One of the most useful features of the Mavic Air are the built in panorama modes. These are pre-programmed maneuvers, like the quick-shots, that take a series of exposures to stitch into a single frame.
The panorama feature was offered in earlier models like the Mavic Pro, the difference in the Air is that the stitching is done on-board, ready to download from the SD card as a finished product at the end of the flight, no need to process in the DJI software.
There are two panorama modes I find myself using regularly. The spherical and horizontal modes both offer a view from the drone that overcomes the limitations of the camera.
The horizontal panorama is a mosaic of nine frames. In effect creating an image as if from a much wider angle lens. The horizontal panorama is just the thing to capture an expansive view that will not fit into a single frame.
The spherical panorama offers a drones eye view of an entire landscape that can be viewed in a 360 panorama viewer. While the result offers a compelling image it does take an investment of time to produce. The drone will hover and spin to capture 25 images to create the sphere, a process that takes well over a minute of valuable flight time.
The spheres produced are big, 32 megapixels of image stored to the SD card. Good thing the large SD cards are pretty cheap!
You will find some stitching errors in the images, particularly when the camera is pointed anywhere near the Sun and lens flaring appears. Of course, pointing near the Sun is hard to avoid in a 360 sphere if flying in the early morning or late afternoon.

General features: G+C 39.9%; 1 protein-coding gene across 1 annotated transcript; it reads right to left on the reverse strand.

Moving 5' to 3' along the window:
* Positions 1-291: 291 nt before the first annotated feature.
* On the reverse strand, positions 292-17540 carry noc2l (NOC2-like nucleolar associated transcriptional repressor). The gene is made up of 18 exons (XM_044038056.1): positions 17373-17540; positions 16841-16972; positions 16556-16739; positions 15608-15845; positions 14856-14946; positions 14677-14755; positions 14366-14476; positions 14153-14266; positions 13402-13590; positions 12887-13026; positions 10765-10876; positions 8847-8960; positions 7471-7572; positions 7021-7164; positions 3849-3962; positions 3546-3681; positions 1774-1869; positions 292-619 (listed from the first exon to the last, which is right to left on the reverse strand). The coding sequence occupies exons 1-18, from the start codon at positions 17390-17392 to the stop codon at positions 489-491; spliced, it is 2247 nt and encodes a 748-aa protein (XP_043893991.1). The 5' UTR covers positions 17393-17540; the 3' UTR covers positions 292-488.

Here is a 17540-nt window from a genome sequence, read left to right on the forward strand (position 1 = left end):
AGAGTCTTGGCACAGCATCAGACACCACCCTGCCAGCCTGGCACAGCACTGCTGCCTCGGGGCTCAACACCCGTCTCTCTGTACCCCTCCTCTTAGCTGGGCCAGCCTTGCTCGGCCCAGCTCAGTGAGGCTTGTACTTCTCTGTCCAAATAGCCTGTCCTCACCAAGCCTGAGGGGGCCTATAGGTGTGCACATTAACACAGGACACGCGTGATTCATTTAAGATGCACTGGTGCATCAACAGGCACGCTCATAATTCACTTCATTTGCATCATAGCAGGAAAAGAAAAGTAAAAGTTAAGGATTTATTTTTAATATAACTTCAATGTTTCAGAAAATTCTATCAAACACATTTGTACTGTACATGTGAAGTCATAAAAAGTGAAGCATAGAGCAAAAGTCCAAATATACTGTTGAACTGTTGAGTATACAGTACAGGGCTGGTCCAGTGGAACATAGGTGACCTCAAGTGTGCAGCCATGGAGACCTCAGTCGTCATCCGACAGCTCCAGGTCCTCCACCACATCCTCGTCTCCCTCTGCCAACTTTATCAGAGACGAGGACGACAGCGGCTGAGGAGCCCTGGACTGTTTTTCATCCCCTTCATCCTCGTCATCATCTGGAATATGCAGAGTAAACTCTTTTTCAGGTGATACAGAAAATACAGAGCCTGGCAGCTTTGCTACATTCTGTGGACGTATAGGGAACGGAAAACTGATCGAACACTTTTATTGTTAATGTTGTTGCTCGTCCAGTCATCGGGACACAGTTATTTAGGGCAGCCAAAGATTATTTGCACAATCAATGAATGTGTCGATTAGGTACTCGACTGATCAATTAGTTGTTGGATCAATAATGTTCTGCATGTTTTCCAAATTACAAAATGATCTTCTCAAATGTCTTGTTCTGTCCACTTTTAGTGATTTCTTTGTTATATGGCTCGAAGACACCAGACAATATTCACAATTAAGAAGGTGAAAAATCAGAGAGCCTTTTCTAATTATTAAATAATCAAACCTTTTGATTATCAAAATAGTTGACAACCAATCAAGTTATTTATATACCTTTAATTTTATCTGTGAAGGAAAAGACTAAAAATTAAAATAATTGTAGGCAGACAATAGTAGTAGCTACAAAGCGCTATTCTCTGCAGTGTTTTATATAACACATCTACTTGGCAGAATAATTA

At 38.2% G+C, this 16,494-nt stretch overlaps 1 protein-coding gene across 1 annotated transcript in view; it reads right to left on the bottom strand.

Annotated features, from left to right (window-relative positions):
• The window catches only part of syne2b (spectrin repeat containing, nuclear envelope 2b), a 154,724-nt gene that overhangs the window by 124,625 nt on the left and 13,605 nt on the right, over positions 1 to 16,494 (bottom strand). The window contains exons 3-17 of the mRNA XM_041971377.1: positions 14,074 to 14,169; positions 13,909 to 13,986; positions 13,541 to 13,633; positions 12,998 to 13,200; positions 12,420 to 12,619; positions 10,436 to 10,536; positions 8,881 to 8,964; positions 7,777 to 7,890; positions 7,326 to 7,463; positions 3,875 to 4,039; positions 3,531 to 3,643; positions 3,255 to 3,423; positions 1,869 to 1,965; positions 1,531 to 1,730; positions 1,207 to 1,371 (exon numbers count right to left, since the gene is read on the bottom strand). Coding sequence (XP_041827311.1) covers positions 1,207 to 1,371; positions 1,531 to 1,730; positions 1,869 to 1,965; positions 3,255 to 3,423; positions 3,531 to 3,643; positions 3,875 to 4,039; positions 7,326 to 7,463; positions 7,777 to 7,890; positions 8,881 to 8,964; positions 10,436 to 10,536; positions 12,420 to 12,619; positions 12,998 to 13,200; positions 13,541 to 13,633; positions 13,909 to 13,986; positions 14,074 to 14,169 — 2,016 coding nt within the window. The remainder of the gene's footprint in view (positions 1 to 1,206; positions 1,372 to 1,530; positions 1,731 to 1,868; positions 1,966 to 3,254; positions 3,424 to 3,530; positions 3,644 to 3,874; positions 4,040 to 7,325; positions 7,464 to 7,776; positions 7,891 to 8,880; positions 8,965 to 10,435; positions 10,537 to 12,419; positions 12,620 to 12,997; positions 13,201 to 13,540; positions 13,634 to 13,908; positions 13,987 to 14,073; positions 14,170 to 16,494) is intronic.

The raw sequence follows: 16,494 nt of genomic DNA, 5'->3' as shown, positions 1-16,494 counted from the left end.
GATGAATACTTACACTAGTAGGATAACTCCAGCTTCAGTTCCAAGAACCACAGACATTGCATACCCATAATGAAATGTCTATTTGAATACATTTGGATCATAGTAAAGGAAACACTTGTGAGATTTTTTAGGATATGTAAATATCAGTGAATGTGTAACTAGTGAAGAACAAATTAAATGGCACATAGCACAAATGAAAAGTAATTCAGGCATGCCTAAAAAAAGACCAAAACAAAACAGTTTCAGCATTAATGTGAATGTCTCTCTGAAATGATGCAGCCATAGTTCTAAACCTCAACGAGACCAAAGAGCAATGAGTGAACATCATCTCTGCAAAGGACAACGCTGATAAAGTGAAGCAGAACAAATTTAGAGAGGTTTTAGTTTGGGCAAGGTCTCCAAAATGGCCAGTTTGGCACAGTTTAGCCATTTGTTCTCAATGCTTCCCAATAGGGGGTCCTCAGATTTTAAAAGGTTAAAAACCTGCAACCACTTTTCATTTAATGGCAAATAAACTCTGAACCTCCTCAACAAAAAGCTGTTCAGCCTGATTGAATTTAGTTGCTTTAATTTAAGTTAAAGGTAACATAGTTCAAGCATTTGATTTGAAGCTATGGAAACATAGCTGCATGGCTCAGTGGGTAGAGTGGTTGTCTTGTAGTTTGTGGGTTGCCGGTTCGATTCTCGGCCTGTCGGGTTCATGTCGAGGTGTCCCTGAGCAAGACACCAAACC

One issue with the spherical panorama images produced by the Mavic is that they are missing the needed EXIF tags for most web services to recognize them as panoramas. In order to load the image to Google Maps or Facebook takes a little EXIF hacking. Only one tag need be added to Facebook, but Google Maps requires quite a bit more to properly use the image.
Another issue is that the stitching software has issues keeping a horizon straight. The results can be a bit haphazard in both the 180 wide and the spherical panorama modes with the horizon appearing a bit askew.
An effect that appears to be a flaw in the images, but is a true reflection of reality is caused by shadow hiding. Many of the 180 panoramas look to have a bright region exactly opposite the Sun. This is caused by a real phenomena, the image appears brighter where rough ground or foliage casts no shadows due to the angle of the sunlight, while other areas of the image appear darker due to shadows.
Shadow hiding is particularly visible in the images shown here, taken over the very rough terrain of a’a lava flows in the Humu’ula Saddle
Click to load the image in the viewer. I have loaded it at full resolution so it will take a while to load, have patience.